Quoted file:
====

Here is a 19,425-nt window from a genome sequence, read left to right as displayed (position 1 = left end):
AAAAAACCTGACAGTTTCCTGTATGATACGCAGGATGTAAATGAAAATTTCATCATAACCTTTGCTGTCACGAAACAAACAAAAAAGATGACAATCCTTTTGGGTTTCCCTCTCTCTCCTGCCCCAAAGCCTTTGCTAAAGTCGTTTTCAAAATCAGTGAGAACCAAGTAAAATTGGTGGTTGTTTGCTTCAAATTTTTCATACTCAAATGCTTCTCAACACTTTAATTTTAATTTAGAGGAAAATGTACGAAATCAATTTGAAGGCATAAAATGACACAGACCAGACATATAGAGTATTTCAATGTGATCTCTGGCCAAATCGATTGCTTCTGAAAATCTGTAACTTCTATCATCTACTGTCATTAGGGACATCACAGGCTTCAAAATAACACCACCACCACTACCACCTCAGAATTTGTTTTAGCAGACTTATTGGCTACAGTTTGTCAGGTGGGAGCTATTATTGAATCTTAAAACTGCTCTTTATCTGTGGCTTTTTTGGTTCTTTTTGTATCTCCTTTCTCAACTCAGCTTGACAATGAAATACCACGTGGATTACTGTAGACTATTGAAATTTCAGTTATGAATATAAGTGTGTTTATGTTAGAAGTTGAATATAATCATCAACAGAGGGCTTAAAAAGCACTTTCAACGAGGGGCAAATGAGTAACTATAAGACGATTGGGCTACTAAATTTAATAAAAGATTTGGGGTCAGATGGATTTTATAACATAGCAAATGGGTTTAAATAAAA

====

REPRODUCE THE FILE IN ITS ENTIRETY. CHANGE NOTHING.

Here is a 19,425-nt window from a genome sequence, read left to right as displayed (position 1 = left end):
AAAAAACCTGACAGTTTCCTGTATGATACGCAGGATGTAAATGAAAATTTCATCATAACCTTTGCTGTCACGAAACAAACAAAAAAGATGACAATCCTTTTGGGTTTCCCTCTCTCTCCTGCCCCAAAGCCTTTGCTAAAGTCGTTTTCAAAATCAGTGAGAACCAAGTAAAATTGGTGGTTGTTTGCTTCAAATTTTTCATACTCAAATGCTTCTCAACACTTTAATTTTAATTTAGAGGAAAATGTACGAAATCAATTTGAAGGCATAAAATGACACAGACCAGACATATAGAGTATTTCAATGTGATCTCTGGCCAAATCGATTGCTTCTGAAAATCTGTAACTTCTATCATCTACTGTCATTAGGGACATCACAGGCTTCAAAATAACACCACCACCACTACCACCTCAGAATTTGTTTTAGCAGACTTATTGGCTACAGTTTGTCAGGTGGGAGCTATTATTGAATCTTAAAACTGCTCTTTATCTGTGGCTTTTTTGGTTCTTTTTGTATCTCCTTTCTCAACTCAGCTTGACAATGAAATACCACGTGGATTACTGTAGACTATTGAAATTTCAGTTATGAATATAAGTGTGTTTATGTTAGAAGTTGAATATAATCATCAACAGAGGGCTTAAAAAGCACTTTCAACGAGGGGCAAATGAGTAACTATAAGACGATTGGGCTACTAAATTTAATAAAAGATTTGGGGTCAGATGGATTTTATAACATAGCAAATGGGTTTAAATAAAA